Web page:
What level would you give this writing please teachers?

(37 Posts)
alluc Sat 20-Jul-13 08:31:05

Hi - I know it's the summer hols now but I can help being niggled by DS's level he was given on his report. He has brought his school books home now and these 2 pieces of writing were his most recent - both done independently.

1) Giraffes

Giraffes are the tallist mammle on Earth because they reach up to the trees they have patches. Giraffes live in the south of Savanna Desert. Giraffes have thick black tongues so they can eat spicky acacia leaves. A baby giraffe is called a calf. A calf when it is a baby when it is just born it is 2m tall. Giraffes are mamals because they don't have bumpy skin or do not lay eggs. There feet are the size of a dinner plate.

2) Handas surprise (fiction based on the classic African story)

One boiling hot day in a village in Kenya there was a little girl called Handa put 7 delicious fruit in a basket. She set of on her jurny when a creapy lion stole a piees of meat. Suddnly a wildebeast stole a pies of fish. The leopard pinched the bright mango then the tarantella stole a circular orange. The elephant stole a juicy grape-fruit then a scaly crocodile stole a banana. After that Handa met Akeyo "hello" said Handa. I have a suprise what suprise the fruit in the basket. Handa said oh THAT IS A SUPRISE!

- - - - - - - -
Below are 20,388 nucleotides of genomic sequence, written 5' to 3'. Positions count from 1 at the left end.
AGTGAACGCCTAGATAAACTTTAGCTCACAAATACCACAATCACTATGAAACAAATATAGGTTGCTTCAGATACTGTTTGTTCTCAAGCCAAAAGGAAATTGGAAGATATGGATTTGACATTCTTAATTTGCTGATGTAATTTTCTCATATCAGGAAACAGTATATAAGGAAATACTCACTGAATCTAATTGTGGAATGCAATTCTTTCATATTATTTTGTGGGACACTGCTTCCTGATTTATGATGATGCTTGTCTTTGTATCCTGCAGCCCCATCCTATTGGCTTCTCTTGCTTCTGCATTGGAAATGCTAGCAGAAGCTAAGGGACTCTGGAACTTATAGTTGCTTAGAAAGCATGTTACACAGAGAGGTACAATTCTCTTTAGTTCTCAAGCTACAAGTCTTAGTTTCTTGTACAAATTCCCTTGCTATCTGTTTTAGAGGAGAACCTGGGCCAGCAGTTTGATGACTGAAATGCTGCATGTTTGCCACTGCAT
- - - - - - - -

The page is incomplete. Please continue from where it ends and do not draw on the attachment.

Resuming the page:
All spellings/punctuations are as writen and writing is very clear, neat joined cursive writing.

Any opinions would be appreciated - TIA

mrz Sat 20-Jul-13 17:10:10

The level is determined by the piece as a whole (in fact by many pieces)

alluc Sat 20-Jul-13 18:21:34

Thanks Mrz for that example of level 2b. The standard does seem very high! I understand now why DS is just a 1A/ 2C. We were told 1A is 'expected' level for end of yr 1 so I'm quite surprised that this standard is expected of a 5-6 year old.

thegreylady Sat 20-Jul-13 18:27:52

hmm maybe I am wrong then the report looked like this:
Reading:2b
Writing :2b
Handwriting [b/c]
Science 2b
Maths 2b [with elements of 2a]
Speaking and listening 2a
Re and Foundation years Skills including History,Religious Education and Geography : 1 [working at a level exceeding expectations for this stage]
P.E. :2 [working at a level above expectations for this stage]
Art/Music/Drama: 2 [working at a level above expectations for this stage]

Effort:1 Excellent in all areas

A kind and sociable boy who is a well behaved and popular member of the class.

Then there were 4 pages of detailed comments on each area, a summative comment by the class teacher and one by the Head teacher.There was also a space for comments from the child on what they had enjoyed most, what they felt they had done best in and what they thought they needed to improve on next year

mrz Sat 20-Jul-13 19:29:07